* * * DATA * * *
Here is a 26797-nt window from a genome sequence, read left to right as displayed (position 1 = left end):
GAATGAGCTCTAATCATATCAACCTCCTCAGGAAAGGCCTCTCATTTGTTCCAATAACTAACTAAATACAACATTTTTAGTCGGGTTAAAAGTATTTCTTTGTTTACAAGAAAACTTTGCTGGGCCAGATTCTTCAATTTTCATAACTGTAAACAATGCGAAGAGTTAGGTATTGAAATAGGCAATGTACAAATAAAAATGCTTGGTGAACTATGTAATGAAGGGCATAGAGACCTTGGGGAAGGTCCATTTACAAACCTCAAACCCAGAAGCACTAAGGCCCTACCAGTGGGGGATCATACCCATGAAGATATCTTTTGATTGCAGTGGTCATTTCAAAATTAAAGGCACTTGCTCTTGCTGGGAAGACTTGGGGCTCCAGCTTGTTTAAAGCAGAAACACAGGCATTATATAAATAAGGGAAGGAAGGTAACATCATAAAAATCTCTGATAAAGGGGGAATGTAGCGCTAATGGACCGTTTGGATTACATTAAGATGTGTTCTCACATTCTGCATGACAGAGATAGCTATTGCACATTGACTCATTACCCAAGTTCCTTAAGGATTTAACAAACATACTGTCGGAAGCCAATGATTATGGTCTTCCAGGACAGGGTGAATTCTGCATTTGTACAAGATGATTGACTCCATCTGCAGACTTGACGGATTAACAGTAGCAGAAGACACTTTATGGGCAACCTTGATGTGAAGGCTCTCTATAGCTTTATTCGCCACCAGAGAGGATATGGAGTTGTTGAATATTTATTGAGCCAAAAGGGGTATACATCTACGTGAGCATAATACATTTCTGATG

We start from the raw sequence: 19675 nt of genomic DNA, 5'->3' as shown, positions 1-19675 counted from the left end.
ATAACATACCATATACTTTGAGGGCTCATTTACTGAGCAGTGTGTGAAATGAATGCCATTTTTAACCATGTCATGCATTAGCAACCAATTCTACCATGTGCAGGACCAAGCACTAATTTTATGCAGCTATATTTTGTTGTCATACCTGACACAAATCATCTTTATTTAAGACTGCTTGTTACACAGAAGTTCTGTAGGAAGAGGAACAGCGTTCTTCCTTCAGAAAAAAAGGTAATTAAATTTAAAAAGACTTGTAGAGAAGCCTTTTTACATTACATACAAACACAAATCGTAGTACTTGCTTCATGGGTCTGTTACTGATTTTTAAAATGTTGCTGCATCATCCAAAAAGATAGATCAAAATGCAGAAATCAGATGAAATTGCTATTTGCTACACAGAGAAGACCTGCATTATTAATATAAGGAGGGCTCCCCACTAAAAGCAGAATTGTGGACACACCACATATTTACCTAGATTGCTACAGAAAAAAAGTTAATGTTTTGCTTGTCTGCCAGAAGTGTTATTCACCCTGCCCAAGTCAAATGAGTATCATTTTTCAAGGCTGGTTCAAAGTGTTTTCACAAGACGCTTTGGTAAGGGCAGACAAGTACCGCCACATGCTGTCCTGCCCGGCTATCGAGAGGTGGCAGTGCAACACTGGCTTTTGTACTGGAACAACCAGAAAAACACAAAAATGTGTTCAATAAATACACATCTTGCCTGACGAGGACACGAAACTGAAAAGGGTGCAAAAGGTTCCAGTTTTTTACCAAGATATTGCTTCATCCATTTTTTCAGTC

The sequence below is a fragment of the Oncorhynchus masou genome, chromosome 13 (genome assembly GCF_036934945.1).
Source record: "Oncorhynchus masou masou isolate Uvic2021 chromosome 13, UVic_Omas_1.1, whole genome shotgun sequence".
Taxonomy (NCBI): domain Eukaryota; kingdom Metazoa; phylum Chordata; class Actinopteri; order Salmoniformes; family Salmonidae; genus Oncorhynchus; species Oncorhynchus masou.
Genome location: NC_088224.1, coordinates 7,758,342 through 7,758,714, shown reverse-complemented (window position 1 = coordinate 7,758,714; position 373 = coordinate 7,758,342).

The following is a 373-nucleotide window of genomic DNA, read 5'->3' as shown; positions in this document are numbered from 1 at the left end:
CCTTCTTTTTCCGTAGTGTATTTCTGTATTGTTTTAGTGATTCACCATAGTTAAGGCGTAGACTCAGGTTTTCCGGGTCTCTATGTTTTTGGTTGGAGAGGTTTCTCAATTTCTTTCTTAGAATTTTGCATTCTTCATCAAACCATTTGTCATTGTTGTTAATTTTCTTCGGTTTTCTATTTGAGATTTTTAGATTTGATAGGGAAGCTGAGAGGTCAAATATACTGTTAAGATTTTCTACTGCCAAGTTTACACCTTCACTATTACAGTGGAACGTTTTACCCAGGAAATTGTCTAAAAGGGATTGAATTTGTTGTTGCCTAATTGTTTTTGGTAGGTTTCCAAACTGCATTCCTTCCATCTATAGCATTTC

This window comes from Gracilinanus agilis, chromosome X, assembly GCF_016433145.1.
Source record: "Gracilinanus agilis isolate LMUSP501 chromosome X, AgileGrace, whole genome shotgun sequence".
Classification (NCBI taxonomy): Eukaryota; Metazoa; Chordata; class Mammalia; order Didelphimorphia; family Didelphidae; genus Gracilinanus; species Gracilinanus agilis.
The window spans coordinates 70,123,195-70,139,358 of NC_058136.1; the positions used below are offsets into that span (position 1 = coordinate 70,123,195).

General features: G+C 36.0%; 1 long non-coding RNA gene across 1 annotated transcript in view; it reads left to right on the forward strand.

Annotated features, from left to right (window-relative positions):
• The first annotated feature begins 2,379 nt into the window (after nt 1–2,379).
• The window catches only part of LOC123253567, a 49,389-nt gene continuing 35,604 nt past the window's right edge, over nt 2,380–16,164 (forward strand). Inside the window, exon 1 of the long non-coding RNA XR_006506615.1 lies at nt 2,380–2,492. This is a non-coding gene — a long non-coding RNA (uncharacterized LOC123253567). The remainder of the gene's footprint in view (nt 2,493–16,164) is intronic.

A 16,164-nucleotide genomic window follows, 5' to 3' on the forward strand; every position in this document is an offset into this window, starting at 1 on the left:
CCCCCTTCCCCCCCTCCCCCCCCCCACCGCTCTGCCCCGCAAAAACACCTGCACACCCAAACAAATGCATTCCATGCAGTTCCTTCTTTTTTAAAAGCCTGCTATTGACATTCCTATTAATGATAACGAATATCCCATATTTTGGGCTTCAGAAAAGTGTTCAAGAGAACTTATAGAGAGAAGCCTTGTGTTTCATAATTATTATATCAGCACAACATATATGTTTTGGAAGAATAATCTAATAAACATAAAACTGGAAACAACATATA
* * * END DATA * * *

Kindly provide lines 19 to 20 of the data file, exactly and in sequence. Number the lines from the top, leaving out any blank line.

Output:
A 16,164-nucleotide genomic window follows, 5' to 3' on the forward strand; every position in this document is an offset into this window, starting at 1 on the left:
CCCCCTTCCCCCCCTCCCCCCCCCCACCGCTCTGCCCCGCAAAAACACCTGCACACCCAAACAAATGCATTCCATGCAGTTCCTTCTTTTTTAAAAGCCTGCTATTGACATTCCTATTAATGATAACGAATATCCCATATTTTGGGCTTCAGAAAAGTGTTCAAGAGAACTTATAGAGAGAAGCCTTGTGTTTCATAATTATTATATCAGCACAACATATATGTTTTGGAAGAATAATCTAATAAACATAAAACTGGAAACAACATATA